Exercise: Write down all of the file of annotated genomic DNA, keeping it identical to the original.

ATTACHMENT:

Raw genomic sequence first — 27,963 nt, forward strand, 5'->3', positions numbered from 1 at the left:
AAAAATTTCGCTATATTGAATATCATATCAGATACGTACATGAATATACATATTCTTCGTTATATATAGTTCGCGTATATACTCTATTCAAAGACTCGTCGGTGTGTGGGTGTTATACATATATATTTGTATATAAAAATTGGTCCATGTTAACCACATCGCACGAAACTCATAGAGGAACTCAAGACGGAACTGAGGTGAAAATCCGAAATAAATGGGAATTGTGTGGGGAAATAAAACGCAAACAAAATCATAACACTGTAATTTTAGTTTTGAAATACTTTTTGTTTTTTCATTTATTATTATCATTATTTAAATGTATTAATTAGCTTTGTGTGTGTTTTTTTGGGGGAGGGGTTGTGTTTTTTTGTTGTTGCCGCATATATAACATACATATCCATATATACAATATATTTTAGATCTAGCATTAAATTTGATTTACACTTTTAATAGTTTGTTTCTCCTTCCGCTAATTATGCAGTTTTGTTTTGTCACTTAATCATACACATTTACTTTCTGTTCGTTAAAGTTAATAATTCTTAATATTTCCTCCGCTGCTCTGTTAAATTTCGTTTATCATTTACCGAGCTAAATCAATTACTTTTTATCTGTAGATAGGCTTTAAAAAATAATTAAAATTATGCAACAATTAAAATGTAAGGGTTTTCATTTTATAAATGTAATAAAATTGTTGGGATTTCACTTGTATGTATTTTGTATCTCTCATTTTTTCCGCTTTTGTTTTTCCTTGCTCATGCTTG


Raw genomic sequence first — 27,963 nt, forward strand, 5'->3', positions numbered from 1 at the left:
AAAAATTTCGCTATATTGAATATCATATCAGATACGTACATGAATATACATATTCTTCGTTATATATAGTTCGCGTATATACTCTATTCAAAGACTCGTCGGTGTGTGGGTGTTATACATATATATTTGTATATAAAAATTGGTCCATGTTAACCACATCGCACGAAACTCATAGAGGAACTCAAGACGGAACTGAGGTGAAAATCCGAAATAAATGGGAATTGTGTGGGGAAATAAAACGCAAACAAAATCATAACACTGTAATTTTAGTTTTGAAATACTTTTTGTTTTTTCATTTATTATTATCATTATTTAAATGTATTAATTAGCTTTGTGTGTGTTTTTTTGGGGGAGGGGTTGTGTTTTTTTGTTGTTGCCGCATATATAACATACATATCCATATATACAATATATTTTAGATCTAGCATTAAATTTGATTTACACTTTTAATAGTTTGTTTCTCCTTCCGCTAATTATGCAGTTTTGTTTTGTCACTTAATCATACACATTTACTTTCTGTTCGTTAAAGTTAATAATTCTTAATATTTCCTCCGCTGCTCTGTTAAATTTCGTTTATCATTTACCGAGCTAAATCAATTACTTTTTATCTGTAGATAGGCTTTAAAAAATAATTAAAATTATGCAACAATTAAAATGTAAGGGTTTTCATTTTATAAATGTAATAAAATTGTTGGGATTTCACTTGTATGTATTTTGTATCTCTCATTTTTTCCGCTTTTGTTTTTCCTTGCTCATGCTTG